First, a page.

Ex-Red Sox security man raises questions about David Ortiz promoting betting app


It was a throwaway segment on Fox’s All-Star pre-game show. To promote a Fox betting app, David Ortiz took cash out of a briefcase and threw it into the crowd.

Innocuous, right? Former Boston cop Eddie Dominguez feels differently.

Dominguez, who worked security for the Red Sox from 1999 through 2007 before joining MLB's department of investigations in the wake of the Mitchell Report, alleges in his book that one of Ortiz’s closest friends was betting on Sox games in the mid-2000s.

The friend is a well-known member of Ortiz’s entourage known as “Monga,” who was jailed and charged with identity fraud in 2007. At the time, Ortiz said he knew nothing about the case.

With that (alleged) history in mind, Dominguez told Dan Shaughnessy he was baffled to see Ortiz promote the betting app.

“I have questions,” he said. “I have no idea how Rob Manfred, Alex Rodriguez, and David Ortiz have become such close friends. David and Alex are Fox announcers. I just don’t understand it. Baseball has always looked at gambling as something that cannot happen. Remember Pete Rose? So I don’t see how they give anybody that has anything like this in their history that kind of a role.”

Dominguez’s book, “Baseball Cop: The Dark Side of America’s National Pastime,” details numerous allegations against Monga. Dominguez claims an informant witnessed Monga placing a bet on a Red Sox-White Sox game in July 2005.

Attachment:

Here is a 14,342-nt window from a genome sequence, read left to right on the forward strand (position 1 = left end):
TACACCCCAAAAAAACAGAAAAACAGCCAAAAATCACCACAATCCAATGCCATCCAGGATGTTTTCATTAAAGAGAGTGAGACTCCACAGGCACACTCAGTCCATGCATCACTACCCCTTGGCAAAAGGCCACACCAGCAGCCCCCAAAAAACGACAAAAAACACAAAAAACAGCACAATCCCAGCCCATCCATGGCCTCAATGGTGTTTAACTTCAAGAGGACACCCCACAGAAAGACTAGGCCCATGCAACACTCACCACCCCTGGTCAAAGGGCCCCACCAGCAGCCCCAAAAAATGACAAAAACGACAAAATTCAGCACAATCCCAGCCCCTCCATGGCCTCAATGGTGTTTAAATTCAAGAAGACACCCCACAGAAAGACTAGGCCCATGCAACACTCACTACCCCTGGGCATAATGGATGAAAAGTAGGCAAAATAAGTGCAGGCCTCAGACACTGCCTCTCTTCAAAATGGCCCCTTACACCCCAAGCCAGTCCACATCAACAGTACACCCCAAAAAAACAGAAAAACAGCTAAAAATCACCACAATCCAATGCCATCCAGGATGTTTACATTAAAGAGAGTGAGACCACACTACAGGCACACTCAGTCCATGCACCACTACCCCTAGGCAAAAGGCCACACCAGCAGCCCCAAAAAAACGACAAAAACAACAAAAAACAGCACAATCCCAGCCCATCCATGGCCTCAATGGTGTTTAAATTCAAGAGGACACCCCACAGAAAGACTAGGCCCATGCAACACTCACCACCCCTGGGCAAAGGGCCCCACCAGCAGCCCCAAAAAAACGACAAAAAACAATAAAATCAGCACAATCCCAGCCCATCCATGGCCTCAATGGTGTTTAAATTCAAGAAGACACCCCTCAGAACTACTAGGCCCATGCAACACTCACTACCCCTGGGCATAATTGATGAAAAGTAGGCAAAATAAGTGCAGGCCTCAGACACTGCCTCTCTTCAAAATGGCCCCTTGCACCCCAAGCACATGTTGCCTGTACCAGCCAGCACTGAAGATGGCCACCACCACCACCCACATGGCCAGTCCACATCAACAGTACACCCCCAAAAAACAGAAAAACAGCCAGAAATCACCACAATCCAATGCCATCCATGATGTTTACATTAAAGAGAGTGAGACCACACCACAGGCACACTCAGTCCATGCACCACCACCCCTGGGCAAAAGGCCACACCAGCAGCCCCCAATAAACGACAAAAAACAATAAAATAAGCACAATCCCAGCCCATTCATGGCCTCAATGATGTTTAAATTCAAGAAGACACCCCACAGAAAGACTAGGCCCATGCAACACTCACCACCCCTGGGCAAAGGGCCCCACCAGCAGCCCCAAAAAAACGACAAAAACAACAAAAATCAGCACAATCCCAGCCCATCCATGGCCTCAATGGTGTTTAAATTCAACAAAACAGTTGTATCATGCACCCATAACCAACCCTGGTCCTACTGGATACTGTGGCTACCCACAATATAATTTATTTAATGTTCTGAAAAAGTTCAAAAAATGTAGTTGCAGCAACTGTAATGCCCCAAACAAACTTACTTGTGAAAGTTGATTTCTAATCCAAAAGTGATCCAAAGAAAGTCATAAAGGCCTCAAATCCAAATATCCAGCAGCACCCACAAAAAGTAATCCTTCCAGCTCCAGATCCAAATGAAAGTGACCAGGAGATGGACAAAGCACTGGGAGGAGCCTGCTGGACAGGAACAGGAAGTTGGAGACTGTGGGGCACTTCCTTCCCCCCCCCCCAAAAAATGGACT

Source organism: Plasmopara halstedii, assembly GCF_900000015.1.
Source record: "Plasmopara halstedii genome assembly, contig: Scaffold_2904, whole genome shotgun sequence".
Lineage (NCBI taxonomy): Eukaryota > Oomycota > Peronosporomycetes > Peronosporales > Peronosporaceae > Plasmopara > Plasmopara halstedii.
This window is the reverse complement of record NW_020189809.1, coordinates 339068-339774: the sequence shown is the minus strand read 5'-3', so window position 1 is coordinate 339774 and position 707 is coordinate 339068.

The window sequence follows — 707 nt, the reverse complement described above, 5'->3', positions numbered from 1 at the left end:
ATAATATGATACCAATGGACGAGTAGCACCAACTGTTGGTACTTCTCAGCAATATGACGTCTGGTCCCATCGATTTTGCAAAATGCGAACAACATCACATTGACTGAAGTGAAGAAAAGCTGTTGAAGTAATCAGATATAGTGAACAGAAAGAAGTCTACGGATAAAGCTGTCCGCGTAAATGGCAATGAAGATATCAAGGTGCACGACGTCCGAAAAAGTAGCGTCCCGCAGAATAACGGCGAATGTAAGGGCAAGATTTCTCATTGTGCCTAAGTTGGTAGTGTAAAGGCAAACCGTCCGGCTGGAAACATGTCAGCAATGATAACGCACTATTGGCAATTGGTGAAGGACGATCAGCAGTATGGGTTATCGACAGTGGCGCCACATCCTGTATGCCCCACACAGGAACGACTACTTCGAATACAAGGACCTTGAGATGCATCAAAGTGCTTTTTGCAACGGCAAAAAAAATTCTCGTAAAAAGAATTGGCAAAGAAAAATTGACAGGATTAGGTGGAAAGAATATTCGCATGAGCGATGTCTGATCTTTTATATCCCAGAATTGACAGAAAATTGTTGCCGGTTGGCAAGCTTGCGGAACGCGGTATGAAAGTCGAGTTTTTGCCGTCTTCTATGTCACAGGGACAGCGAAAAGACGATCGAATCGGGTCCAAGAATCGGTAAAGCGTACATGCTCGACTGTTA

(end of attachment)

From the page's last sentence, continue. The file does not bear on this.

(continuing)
The Red Sox lost that game, 6-4, but Ortiz smacked a first-inning homer.

Dominguez also says the Red Sox banned Monga and other members of Ortiz’s entourage from the clubhouse.

Notably, Dominguez never accuses Ortiz of wrongdoing. Following Ortiz’s shooting in the Dominican, Dominguez told WEEI he thinks the slugger has trouble leaving behind questionable characters from his past.

“We’re all human beings. What you see in David’s world as a baseball player, we’re not all perfect. Everybody has issues,” he explained. “One of the issues that David has is he can’t let go of the people who he grew up with. We used to give presentations at Spring Training to the players. One of the last ones I gave was concerning exactly that. I remember David standing there and looking at me, as were the rest of the players. I said, ‘I understand, they’re your friends. They believe in loyalty. I get that.’ But when you’re hanging around the people ... sometimes you just have to push away. That’s tough for David to do.”